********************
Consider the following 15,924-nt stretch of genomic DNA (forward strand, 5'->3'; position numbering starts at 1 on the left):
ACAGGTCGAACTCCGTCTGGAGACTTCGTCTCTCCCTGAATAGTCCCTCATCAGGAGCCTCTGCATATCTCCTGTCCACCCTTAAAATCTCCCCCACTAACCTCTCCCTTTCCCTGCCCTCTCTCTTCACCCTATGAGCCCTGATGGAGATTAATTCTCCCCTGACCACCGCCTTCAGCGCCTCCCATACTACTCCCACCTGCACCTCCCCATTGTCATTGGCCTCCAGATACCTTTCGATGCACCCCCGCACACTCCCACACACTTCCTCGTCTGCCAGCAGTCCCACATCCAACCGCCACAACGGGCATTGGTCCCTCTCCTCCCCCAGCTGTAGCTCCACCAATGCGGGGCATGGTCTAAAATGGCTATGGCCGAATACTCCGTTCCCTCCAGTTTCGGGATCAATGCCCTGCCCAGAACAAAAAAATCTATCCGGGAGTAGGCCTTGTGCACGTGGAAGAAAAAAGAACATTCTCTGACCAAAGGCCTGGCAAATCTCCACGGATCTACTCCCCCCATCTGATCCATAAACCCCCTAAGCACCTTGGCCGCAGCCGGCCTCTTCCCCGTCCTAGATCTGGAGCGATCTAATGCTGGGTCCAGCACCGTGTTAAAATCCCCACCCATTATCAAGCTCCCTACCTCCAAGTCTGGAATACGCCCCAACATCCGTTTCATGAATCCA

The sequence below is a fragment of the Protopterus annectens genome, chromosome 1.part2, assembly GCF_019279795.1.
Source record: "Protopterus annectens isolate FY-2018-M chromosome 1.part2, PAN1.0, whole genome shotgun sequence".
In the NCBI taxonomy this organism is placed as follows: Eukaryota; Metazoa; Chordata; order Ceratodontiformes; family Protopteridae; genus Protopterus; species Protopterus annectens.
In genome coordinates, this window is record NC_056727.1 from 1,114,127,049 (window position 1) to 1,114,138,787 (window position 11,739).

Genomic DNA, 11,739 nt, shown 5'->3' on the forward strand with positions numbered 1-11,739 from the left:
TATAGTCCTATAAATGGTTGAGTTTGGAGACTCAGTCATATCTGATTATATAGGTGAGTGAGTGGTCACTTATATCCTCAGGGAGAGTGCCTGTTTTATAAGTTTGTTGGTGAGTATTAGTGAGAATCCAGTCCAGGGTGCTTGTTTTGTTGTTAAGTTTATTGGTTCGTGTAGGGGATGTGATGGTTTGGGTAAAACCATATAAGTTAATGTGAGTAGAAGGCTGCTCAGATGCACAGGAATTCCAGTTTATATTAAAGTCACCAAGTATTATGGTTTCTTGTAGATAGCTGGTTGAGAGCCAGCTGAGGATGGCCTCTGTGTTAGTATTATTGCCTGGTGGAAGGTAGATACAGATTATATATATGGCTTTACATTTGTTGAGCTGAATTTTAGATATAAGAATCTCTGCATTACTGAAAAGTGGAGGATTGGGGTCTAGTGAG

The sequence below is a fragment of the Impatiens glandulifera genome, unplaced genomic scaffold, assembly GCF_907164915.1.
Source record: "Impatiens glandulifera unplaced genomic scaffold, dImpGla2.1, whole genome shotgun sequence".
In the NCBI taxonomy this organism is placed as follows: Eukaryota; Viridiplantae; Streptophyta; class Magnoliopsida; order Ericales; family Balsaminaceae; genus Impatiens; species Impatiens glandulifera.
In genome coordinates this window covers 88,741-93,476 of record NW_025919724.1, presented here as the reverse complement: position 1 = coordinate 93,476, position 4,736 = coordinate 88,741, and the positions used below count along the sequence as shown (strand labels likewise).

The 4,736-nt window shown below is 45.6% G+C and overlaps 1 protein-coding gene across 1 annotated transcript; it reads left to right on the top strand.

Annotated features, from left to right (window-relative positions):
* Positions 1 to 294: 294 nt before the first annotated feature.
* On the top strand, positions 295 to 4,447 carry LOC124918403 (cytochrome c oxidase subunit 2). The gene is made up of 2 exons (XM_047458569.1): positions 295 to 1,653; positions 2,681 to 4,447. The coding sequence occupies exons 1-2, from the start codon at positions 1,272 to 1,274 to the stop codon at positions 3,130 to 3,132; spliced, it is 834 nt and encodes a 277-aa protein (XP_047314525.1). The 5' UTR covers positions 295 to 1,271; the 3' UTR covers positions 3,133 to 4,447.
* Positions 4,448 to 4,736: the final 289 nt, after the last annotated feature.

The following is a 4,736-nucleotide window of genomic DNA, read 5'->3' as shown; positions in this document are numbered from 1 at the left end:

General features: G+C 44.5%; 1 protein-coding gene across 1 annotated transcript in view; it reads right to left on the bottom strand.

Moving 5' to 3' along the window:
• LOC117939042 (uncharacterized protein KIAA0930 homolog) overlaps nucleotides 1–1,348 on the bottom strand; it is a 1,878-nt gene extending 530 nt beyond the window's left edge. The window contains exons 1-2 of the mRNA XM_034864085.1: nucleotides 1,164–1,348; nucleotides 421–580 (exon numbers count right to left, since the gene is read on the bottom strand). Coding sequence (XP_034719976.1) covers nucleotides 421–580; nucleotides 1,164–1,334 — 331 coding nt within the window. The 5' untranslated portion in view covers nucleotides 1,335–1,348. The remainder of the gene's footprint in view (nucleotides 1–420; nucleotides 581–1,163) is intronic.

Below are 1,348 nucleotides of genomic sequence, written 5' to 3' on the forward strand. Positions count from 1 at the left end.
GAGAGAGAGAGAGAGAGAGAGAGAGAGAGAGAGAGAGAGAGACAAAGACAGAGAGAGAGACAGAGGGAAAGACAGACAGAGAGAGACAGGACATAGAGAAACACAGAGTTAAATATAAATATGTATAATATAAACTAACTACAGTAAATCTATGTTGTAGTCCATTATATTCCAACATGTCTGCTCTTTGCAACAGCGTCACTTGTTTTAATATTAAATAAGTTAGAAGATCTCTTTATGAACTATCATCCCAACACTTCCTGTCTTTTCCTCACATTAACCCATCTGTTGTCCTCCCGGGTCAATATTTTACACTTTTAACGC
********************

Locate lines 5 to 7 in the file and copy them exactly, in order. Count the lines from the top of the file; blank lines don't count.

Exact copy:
In the NCBI taxonomy this organism is placed as follows: Eukaryota; Metazoa; Chordata; order Ceratodontiformes; family Protopteridae; genus Protopterus; species Protopterus annectens.
In genome coordinates, this window is record NC_056727.1 from 1,114,127,049 (window position 1) to 1,114,138,787 (window position 11,739).

Genomic DNA, 11,739 nt, shown 5'->3' on the forward strand with positions numbered 1-11,739 from the left: